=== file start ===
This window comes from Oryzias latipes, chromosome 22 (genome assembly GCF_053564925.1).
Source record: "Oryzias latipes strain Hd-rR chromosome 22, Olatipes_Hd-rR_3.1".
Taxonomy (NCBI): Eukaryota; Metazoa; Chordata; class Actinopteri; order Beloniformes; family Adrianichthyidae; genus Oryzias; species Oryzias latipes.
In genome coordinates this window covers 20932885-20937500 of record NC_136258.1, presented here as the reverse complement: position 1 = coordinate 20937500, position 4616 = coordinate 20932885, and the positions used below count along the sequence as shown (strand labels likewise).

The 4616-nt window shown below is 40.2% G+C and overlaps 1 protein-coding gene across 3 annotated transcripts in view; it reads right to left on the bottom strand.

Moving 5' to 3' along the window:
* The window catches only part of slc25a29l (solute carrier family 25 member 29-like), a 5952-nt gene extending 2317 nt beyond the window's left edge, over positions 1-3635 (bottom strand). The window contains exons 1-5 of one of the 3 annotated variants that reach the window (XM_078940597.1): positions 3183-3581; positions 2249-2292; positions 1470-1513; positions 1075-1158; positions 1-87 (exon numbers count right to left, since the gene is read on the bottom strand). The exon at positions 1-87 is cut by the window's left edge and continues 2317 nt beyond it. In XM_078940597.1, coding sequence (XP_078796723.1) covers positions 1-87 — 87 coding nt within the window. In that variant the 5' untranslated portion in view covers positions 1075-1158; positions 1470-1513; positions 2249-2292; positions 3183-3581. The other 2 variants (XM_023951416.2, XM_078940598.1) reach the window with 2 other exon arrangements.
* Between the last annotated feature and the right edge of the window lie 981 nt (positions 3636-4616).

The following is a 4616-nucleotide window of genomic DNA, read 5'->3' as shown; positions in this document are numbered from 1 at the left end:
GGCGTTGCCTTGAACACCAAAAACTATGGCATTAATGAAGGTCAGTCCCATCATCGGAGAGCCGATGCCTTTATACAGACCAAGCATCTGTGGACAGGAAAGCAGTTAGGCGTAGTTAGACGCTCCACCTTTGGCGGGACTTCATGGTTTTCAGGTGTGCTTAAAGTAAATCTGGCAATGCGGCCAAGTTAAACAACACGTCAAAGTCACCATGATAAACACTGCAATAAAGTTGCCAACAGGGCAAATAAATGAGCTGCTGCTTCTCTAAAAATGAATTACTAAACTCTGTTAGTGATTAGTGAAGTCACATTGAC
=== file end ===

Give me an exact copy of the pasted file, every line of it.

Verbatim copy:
This window comes from Oryzias latipes, chromosome 22 (genome assembly GCF_053564925.1).
Source record: "Oryzias latipes strain Hd-rR chromosome 22, Olatipes_Hd-rR_3.1".
Taxonomy (NCBI): Eukaryota; Metazoa; Chordata; class Actinopteri; order Beloniformes; family Adrianichthyidae; genus Oryzias; species Oryzias latipes.
In genome coordinates this window covers 20932885-20937500 of record NC_136258.1, presented here as the reverse complement: position 1 = coordinate 20937500, position 4616 = coordinate 20932885, and the positions used below count along the sequence as shown (strand labels likewise).

The 4616-nt window shown below is 40.2% G+C and overlaps 1 protein-coding gene across 3 annotated transcripts in view; it reads right to left on the bottom strand.

Moving 5' to 3' along the window:
* The window catches only part of slc25a29l (solute carrier family 25 member 29-like), a 5952-nt gene extending 2317 nt beyond the window's left edge, over positions 1-3635 (bottom strand). The window contains exons 1-5 of one of the 3 annotated variants that reach the window (XM_078940597.1): positions 3183-3581; positions 2249-2292; positions 1470-1513; positions 1075-1158; positions 1-87 (exon numbers count right to left, since the gene is read on the bottom strand). The exon at positions 1-87 is cut by the window's left edge and continues 2317 nt beyond it. In XM_078940597.1, coding sequence (XP_078796723.1) covers positions 1-87 — 87 coding nt within the window. In that variant the 5' untranslated portion in view covers positions 1075-1158; positions 1470-1513; positions 2249-2292; positions 3183-3581. The other 2 variants (XM_023951416.2, XM_078940598.1) reach the window with 2 other exon arrangements.
* Between the last annotated feature and the right edge of the window lie 981 nt (positions 3636-4616).

The following is a 4616-nucleotide window of genomic DNA, read 5'->3' as shown; positions in this document are numbered from 1 at the left end:
GGCGTTGCCTTGAACACCAAAAACTATGGCATTAATGAAGGTCAGTCCCATCATCGGAGAGCCGATGCCTTTATACAGACCAAGCATCTGTGGACAGGAAAGCAGTTAGGCGTAGTTAGACGCTCCACCTTTGGCGGGACTTCATGGTTTTCAGGTGTGCTTAAAGTAAATCTGGCAATGCGGCCAAGTTAAACAACACGTCAAAGTCACCATGATAAACACTGCAATAAAGTTGCCAACAGGGCAAATAAATGAGCTGCTGCTTCTCTAAAAATGAATTACTAAACTCTGTTAGTGATTAGTGAAGTCACATTGAC